Brazilian Futsal Legend Falcão is Not Quite Done Yet and Announces Comeback

By Thiago Gaglianone / Guest Contributor

Arguably the greatest futsal player to ever grace a court, Falcão announced his retirement from international play earlier this year after team officials informed him that they were looking to go with a more youthful squad. However, changes in the National Team management have prompted Falcão to make a return to the team, much to the delight of fans in Brazil and the rest of the world. 

As someone who grew up in Brazil, Falcão was a huge inspiration for me as a football player. Although he wasn’t starring on the traditional pitch, his mix of creativity, skill, and will to win was something every young player in Brazil looked up to.

I started playing futsal when I was very young in Brazil, as most youths do to develop their talent, and I remember my coach showing us videos of Falcão playing. The things that he could do during the game were unbelievable and always made the game even more exciting to watch.

Born Alessandro Rosa Viera, Falcão has had a knack of dazzling audiences ever since his professional career began in 1989. However, as with all athletes, Father Time has caught up to him, and the Brazilian National Futsal Team management made it known that they wanted to go in a younger direction, effectively forcing him to retire.

However, the Brazilian Futsal Confederation (CBFS) has since decided to cut the partnership they had with the Brazilian Football Confederation (CBF), who had a large role in the decision to go younger. This along with the firing of the National Futsal Team head coach allowed Falcão to make his return.

In addition to returning to the National Team, Falcão will also join the board of directors of CBFS. He will be involved with key decision making in the management and administration departments, and he will also look to improve its overall image and regain the support of more sponsors.

By all means, had he decided to stand resolute on his original retirement, Falcão would have left the National Team with some incredible numbers. He has scored 380 goals in 240 games with the National Team, he has won two World Titles in 2008 and 2012, he won the FIFA Futsal Golden Ball in 2004 and 2008, and he was named Futsal Planet’s Best Player In the World four times — in 2004, 2006, 2011, and 2012. Not too bad huh?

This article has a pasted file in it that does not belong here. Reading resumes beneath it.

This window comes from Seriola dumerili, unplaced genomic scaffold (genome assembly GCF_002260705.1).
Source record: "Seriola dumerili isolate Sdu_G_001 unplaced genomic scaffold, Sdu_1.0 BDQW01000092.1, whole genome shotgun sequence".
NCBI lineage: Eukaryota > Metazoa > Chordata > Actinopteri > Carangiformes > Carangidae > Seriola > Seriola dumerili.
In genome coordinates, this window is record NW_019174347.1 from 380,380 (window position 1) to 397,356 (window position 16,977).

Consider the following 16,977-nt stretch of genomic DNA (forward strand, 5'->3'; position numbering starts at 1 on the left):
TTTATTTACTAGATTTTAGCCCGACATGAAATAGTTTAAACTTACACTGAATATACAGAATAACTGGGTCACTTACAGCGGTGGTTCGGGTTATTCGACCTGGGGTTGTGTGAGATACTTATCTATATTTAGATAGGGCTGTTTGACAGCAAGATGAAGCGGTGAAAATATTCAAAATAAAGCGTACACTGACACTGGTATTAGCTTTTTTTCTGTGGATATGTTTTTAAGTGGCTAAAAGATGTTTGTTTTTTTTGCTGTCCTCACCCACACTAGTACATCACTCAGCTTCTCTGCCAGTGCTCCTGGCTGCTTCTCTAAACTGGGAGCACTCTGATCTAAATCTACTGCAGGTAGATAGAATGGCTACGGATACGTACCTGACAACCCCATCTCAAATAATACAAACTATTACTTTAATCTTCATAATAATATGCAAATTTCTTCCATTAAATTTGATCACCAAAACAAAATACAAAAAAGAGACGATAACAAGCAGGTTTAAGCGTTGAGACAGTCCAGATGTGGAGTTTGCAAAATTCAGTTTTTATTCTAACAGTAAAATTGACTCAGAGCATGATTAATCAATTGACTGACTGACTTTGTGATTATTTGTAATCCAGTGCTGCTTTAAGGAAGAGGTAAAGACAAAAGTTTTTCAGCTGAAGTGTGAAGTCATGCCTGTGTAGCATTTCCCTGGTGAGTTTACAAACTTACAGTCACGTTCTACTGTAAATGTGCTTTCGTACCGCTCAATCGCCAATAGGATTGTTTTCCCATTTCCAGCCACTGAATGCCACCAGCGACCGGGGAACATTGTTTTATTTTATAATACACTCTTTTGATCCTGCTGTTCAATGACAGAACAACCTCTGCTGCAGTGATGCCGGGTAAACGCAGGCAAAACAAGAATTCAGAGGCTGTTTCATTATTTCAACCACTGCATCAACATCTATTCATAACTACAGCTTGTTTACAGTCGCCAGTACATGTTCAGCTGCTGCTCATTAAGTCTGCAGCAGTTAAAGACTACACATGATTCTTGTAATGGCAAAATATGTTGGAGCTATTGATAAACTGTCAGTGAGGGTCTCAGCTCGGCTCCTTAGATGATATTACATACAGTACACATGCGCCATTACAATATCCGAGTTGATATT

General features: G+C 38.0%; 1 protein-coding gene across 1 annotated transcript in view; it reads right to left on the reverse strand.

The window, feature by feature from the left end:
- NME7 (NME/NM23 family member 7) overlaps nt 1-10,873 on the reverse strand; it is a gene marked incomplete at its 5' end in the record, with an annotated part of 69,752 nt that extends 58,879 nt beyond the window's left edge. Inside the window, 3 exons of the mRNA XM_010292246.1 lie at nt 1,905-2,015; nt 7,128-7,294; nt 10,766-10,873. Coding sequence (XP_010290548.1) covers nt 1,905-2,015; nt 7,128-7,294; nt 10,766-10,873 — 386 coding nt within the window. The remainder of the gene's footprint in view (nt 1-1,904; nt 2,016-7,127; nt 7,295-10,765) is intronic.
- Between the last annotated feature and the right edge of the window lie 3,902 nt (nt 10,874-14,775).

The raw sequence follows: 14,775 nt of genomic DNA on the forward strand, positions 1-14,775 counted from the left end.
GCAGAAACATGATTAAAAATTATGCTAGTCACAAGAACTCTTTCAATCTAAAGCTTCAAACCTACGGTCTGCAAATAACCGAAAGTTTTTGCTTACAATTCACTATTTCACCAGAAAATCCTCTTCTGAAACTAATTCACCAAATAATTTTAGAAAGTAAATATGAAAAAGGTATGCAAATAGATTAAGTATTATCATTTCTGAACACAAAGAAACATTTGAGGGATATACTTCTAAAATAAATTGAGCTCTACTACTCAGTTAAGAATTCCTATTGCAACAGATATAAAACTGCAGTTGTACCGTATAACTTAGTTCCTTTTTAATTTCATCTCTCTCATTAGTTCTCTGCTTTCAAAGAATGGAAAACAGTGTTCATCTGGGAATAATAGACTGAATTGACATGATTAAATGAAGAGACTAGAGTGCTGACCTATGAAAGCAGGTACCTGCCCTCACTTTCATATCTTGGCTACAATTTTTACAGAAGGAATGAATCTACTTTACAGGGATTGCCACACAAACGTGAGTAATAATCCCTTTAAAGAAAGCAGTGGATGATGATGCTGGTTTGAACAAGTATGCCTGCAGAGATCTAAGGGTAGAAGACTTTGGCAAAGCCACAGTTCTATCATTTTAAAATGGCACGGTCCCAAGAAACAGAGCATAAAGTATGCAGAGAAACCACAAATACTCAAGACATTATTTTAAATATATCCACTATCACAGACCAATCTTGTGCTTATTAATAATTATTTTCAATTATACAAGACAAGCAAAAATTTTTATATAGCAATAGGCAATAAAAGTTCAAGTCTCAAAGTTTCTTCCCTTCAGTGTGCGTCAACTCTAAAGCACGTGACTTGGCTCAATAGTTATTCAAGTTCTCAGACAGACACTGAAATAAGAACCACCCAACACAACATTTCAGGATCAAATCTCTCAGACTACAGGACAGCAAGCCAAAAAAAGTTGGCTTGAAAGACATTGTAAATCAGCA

However, it wasn’t just his unbelievable skill that has made him one of the greatest of all time (he’s even got some freestyle skills up his sleeve). His killer instinct on the court is what sets him apart from just another good player with some ball skills. It almost seems as though Falcão knows exactly when to turn on the afterburners and seal a victory for his team, whether it’s scoring the goal himself or setting up his teammates for one. In addition, his creativity is unmatched — some of the moves he’s able to pull off during games are truly magical, much to the chagrin of his opponents.

In an interview with Brazilian sports media outlet Globo Esporte, the Brazilian futsal legend expressed his excitement to put on that yellow jersey and compete in front of adoring fans once again. While he understands that he is headed toward his final years as a professional player, he hopes to remain involved with the CBFS after his retirement so he can still have a part of the game with him.

Falcão has been a huge inspiration to the thousands of Brazilians who love football, including me. For those growing up playing futsal, he was our hero. It does not matter if you want to become a professional player or just want to play some small-sided pick up games with your friends, watching Falcão play makes you crave and appreciate the passion for the game even more. His return is not only good for futsal, but for football as a whole.

Thiago Gaglianone is a lifelong football lover and player who grew up in São Paulo, Brazil. After playing for some of Brazil’s biggest teams like the São Paulo Futebol Clube, he moved to the United States at the age of 17, where he won a high school National Championship with Monteverde Academy in Florida and played collegiately for Francis Marion and California Lutheran Universities. 

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